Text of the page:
Based on the information seen on the pole camera, Detective Rogers requested a warrant to install a GPS tracking device on Jones's vehicle, as well as a warrant to search Jones's residence. (46) These warrants were executed on March 19, and Jones was subsequently arrested. (47) Jones was charged with various drug offenses. (48) Later, he was indicted for three felonies: distribution or possession with intent to distribute marijuana, violation of a drug-free zone, and possession of a controlled substance. (49)

    On July 6, 2015, Jones filed a motion to suppress evidence, arguing that the State's use of the pole camera violated the Fourth Amendment. (50) Two weeks later, on July 25, the circuit court issued findings, conclusions, and an order denying Jones's motion to suppress. (51) The court held "[f]hat there was no physical invasion of [Jones's] residence or privacy, and the use of physical observation in this case, via a pole camera, was conducted on public property, and without trespassing onto [Jones's] property, and thus, no Fourth Amendment violation has occurred." (52) The circuit court further concluded that society would not recognize an "unfettered expectation of privacy" outside one's home. (53) On December 15th, a court trial on stipulated facts was held in which the trial court found Jones guilty on all three indictment counts. (54) On January 19, 2016, the circuit court sentenced Jones. (55) Nine days later, Jones appealed to the South Dakota Supreme Court on a variety of issues, including a violation of his Fourth Amendment rights based on the use of the pole camera. (56)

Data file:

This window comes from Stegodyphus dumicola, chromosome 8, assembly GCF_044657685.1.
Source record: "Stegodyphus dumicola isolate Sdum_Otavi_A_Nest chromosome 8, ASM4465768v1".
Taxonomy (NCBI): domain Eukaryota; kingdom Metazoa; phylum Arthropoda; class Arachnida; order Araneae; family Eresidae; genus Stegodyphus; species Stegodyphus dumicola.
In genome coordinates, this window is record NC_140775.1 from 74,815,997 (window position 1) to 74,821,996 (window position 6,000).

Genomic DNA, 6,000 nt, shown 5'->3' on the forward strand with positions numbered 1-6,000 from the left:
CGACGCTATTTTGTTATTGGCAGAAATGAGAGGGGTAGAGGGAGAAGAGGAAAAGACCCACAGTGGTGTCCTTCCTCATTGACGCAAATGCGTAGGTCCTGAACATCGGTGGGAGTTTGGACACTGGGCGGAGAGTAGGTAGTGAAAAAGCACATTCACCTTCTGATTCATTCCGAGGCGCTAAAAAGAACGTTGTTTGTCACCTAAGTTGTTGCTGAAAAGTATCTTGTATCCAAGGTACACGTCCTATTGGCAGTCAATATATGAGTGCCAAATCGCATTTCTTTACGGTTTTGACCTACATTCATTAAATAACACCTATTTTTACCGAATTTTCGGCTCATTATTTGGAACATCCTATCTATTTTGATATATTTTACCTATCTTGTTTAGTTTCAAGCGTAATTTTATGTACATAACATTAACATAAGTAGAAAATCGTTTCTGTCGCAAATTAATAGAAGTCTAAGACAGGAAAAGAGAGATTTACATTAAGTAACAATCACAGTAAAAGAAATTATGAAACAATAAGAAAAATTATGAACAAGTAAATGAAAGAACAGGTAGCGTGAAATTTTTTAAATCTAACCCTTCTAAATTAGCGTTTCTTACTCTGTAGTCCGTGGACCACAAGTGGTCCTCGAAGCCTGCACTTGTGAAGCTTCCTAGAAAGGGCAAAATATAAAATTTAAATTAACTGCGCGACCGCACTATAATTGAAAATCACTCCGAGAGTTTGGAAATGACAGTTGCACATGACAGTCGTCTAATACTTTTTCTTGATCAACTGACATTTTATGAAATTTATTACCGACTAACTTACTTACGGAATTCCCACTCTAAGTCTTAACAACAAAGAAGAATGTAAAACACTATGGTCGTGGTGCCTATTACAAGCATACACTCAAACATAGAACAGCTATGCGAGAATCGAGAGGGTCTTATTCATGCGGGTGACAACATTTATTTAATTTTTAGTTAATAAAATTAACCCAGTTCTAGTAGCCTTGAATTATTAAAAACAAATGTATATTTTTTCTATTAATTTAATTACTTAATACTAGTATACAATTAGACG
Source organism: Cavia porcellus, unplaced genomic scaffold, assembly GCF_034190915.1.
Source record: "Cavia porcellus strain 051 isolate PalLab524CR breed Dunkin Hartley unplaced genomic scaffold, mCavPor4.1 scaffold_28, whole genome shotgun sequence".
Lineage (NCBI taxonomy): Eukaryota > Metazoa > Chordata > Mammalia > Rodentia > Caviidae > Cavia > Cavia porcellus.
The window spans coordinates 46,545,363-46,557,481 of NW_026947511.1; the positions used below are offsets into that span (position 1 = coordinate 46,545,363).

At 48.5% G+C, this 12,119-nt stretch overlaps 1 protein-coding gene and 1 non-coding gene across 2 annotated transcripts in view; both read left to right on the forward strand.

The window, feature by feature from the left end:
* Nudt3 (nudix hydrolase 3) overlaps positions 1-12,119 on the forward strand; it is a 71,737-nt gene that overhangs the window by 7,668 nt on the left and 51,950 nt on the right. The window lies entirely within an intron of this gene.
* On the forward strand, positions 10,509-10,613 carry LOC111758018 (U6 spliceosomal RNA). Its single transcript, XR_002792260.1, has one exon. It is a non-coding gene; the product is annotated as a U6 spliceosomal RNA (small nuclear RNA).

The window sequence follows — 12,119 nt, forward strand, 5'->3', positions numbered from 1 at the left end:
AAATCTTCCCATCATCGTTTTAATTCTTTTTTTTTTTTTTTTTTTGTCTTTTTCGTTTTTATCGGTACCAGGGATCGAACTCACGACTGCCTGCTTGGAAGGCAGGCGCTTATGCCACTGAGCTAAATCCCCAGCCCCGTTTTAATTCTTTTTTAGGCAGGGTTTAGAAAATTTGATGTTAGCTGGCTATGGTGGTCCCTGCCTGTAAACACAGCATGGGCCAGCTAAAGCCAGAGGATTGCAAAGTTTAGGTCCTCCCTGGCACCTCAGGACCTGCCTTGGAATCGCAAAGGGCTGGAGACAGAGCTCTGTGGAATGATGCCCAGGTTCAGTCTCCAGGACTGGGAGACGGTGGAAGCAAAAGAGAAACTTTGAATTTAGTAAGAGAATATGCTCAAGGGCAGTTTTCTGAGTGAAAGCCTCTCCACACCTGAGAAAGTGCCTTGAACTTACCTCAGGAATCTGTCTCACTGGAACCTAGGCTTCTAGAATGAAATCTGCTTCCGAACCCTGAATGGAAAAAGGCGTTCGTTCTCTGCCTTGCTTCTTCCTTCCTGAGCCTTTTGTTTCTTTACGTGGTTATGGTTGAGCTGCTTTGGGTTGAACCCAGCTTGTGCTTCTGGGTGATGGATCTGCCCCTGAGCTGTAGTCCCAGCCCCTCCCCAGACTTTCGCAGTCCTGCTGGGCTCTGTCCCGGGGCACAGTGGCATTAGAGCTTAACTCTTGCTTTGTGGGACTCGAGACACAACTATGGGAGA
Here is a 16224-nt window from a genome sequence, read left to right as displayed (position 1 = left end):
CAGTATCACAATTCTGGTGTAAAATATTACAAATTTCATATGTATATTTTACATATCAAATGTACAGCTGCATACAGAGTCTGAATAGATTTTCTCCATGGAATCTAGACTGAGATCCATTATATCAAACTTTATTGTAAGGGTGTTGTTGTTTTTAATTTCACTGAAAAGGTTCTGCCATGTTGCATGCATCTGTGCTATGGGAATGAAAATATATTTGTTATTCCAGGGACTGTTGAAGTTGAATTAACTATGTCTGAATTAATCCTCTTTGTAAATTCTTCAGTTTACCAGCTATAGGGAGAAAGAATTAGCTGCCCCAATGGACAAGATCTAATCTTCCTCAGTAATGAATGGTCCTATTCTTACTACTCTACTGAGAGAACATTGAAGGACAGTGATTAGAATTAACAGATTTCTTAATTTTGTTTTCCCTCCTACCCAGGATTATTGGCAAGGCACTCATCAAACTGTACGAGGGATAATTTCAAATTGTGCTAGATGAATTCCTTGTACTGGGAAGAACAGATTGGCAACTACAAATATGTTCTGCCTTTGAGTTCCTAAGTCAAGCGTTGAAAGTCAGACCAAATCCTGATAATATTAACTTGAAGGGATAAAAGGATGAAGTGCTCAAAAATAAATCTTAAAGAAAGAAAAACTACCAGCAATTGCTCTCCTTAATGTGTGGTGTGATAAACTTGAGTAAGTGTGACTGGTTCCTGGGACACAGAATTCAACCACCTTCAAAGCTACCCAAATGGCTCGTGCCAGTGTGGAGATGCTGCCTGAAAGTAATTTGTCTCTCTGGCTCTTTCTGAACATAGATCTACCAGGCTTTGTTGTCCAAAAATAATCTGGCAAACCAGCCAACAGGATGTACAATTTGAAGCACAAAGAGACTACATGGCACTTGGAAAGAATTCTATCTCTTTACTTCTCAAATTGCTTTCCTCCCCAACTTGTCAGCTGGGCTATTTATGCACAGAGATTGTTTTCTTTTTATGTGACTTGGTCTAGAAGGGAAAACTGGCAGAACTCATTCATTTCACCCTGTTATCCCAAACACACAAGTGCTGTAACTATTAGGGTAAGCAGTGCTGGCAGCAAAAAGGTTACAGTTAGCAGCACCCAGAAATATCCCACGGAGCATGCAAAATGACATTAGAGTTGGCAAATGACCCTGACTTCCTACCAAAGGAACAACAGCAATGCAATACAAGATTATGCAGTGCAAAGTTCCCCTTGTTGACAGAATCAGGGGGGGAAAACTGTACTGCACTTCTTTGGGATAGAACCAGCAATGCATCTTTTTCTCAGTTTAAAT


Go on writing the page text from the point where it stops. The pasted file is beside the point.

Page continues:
On appeal, a divided South Dakota Supreme Court reversed the circuit court's decision, holding that the use of the pole camera violated the Fourth Amendment, but ultimately affirmed the application of the good-faith exception to the exclusionary rule. (57) Writing for the majority, Justice Wilbur held that the circuit court erred in denying Jones's motion to suppress. (58) The court held that the warrantless use of the camera constituted a Fourth Amendment search, determining that Detective Rogers was required to first obtain a warrant. (59)

    To reach this conclusion, the majority distinguished the facts of this case from other United States Supreme Court decisions, founded in part on the lack of an actual physical trespass. (60) Justice Wilbur reasoned that because the case before the court did not involve a physical trespass into a protected area, the analysis hinged on application of the two-part Katz test: whether Jones exhibited a subjective expectation of privacy that was objectively reasonable. (61) In doing so, the majority concluded that a recent United States Supreme Court decision...